Bamboo – the Eco-Friendly Building Material

Bamboo has become one of the most preferred building materials in recent times. It has garnered attention of serious architects from all across the globe who are employing this hollow-stemmed grass to build all kinds of structures ranging from bridges to luxury homes.

Advantages of Using Bamboo in Construction

Found in almost all continents except for Antarctica and Europe, bamboo is also known as ‘vegetal steel’ due to its environment-friendly appeal. Not only is this plant more lightweight than steel, but it also happens to possess almost five times the strength of concrete.

One of the major drawbacks of timber is its slow rate of harvest. The woody bamboo stocks are able to overcome this weakness because of their ability to grow a few feet each day. This consequently allows it to absorb as much as four times of carbon dioxide which is mostly responsible for heating up the planet.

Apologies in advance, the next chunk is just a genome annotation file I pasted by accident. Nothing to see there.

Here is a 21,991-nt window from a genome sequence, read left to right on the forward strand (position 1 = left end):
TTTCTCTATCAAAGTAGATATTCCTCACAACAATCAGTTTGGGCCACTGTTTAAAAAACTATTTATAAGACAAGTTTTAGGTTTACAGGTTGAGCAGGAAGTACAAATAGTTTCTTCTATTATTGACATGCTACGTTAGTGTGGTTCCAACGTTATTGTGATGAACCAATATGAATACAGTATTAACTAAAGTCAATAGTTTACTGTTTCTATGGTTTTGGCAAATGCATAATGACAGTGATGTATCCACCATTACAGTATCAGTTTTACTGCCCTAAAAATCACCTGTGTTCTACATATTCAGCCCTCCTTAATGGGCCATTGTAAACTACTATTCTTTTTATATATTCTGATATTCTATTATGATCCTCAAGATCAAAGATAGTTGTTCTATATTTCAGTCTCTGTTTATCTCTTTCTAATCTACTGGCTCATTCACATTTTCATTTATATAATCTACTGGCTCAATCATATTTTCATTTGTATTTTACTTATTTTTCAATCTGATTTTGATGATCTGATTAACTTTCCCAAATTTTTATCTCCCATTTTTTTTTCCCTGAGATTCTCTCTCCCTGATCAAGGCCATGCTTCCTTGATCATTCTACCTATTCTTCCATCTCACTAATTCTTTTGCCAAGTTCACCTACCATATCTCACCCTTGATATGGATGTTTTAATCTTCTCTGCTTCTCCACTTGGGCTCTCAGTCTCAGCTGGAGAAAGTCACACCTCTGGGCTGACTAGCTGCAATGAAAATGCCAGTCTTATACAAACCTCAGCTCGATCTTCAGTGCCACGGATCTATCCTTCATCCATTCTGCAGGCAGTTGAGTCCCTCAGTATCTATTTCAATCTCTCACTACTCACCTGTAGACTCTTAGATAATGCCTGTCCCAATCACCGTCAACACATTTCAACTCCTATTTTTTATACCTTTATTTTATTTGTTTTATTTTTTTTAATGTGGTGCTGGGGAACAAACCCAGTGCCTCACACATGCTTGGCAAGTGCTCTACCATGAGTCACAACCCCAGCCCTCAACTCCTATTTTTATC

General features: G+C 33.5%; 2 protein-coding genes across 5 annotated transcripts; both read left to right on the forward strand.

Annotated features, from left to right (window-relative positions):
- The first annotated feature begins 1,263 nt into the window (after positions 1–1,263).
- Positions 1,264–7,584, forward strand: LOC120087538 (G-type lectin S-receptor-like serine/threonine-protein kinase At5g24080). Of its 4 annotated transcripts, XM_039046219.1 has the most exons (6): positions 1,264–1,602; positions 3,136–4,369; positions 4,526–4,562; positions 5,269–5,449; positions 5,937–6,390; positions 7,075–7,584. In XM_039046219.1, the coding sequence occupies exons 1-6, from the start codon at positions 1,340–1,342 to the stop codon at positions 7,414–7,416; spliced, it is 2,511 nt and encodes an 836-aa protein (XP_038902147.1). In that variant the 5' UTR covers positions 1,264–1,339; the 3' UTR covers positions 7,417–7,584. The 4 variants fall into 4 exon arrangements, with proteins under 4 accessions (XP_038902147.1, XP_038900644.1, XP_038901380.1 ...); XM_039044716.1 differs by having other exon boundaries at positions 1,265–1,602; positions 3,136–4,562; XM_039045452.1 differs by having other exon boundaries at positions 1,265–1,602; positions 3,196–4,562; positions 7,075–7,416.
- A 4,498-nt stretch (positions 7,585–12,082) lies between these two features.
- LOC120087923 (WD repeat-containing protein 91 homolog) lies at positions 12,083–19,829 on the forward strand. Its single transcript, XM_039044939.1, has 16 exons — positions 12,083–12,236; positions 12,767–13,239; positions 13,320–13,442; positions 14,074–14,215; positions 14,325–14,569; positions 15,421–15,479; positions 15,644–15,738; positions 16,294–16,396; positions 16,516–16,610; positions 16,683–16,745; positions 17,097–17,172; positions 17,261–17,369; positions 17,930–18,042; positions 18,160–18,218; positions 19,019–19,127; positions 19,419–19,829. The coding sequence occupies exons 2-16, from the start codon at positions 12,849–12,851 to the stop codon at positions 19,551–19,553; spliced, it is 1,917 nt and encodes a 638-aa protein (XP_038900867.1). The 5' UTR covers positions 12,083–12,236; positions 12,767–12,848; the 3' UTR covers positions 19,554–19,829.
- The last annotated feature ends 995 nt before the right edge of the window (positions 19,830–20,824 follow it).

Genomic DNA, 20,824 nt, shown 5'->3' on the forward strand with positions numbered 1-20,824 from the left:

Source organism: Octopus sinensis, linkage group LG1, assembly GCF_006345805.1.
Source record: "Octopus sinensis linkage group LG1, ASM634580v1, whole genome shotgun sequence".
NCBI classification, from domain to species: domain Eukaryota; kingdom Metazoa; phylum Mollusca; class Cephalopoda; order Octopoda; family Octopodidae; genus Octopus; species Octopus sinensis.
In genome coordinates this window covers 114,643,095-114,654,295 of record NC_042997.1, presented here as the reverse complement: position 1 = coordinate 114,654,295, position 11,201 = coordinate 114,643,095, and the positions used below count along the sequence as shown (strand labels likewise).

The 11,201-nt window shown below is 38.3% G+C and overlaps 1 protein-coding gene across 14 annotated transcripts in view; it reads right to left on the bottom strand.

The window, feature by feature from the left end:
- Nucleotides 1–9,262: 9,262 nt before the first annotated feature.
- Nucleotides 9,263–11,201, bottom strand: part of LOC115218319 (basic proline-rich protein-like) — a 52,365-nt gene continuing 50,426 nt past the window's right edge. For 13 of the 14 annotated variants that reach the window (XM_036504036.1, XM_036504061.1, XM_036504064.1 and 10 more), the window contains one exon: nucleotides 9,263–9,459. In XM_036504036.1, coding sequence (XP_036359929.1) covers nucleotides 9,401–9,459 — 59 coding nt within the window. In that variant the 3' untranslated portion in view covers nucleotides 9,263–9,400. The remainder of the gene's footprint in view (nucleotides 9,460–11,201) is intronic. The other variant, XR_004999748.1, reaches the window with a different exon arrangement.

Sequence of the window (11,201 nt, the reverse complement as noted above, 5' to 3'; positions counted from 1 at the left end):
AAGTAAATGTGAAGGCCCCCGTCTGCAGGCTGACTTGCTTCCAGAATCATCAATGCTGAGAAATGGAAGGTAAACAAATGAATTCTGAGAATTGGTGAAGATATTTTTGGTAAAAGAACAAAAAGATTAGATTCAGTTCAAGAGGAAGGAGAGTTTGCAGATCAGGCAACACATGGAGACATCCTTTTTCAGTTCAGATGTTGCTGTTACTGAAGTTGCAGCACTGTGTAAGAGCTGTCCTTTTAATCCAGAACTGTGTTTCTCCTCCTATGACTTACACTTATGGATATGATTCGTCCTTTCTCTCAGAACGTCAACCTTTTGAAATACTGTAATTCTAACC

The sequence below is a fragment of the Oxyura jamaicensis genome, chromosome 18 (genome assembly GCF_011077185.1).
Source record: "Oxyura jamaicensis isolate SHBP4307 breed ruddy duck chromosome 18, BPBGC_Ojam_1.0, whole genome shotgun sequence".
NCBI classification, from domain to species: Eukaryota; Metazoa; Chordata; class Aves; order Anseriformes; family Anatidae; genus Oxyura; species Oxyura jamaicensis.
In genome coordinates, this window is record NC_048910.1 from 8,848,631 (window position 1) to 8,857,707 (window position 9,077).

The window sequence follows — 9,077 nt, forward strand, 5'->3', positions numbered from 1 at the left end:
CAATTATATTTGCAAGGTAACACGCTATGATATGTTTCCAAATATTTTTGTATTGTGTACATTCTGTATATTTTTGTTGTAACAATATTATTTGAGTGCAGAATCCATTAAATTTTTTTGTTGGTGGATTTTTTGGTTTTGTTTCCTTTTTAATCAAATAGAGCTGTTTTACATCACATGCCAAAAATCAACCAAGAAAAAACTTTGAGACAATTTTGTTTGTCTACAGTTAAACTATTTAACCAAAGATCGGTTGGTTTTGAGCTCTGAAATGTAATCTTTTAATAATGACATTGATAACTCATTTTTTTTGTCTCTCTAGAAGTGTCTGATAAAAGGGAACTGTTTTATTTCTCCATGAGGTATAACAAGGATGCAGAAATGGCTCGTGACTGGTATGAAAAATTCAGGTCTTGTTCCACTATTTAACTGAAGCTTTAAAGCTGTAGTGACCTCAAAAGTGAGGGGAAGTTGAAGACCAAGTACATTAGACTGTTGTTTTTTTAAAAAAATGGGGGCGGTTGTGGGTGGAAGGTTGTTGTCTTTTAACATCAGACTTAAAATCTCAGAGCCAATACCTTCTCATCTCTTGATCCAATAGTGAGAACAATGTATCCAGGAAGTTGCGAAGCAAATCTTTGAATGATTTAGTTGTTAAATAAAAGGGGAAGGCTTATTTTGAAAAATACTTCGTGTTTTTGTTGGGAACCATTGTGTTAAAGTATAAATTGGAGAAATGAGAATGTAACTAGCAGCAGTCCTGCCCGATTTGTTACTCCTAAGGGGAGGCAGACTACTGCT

The relationship to resistance and weight ranks among the best in the world for bamboo. Architects seem to have realized that using bamboo in building is quicker and cheaper than using steel.

Simon Velez, a Colombian architect can be credited with building the biggest bamboo structure in the world – the temporary construction called the Nomadic Museum spread across 55,200 square-feet which recently made its debut in Mexico City and occupies about half of the largest plaza in Latin America, the Zocalo. The museum design was conceived by Gregory Colbert, the Canadian artist, who was motivated to build an expansive structure made entirely with renewable materials.

Limitations of Bamboo

As luck would have it, the abundance of bamboo is what has hampered its wider acceptance. The grass is believed mostly to be used for constructing unstable, makeshift shelters which has contributed to the stereotype that bamboo serves as the poor man’s lumber.

Bamboo is also difficult to work with in colder climates where some sort of insulation becomes a must. Ignorant building inspectors are another setback. These problems are mostly faced in the US mainland.

Bamboo seems to be a viable investment venture as can be understood from the large number of prospective investors who have made generous offers to architects working with bamboo. However, most of them are not prepared to deal with the kind of scale being planned. Another problem seems to be that there are very few bamboo farms of a commercial nature which are equipped to meet the increasing demand.

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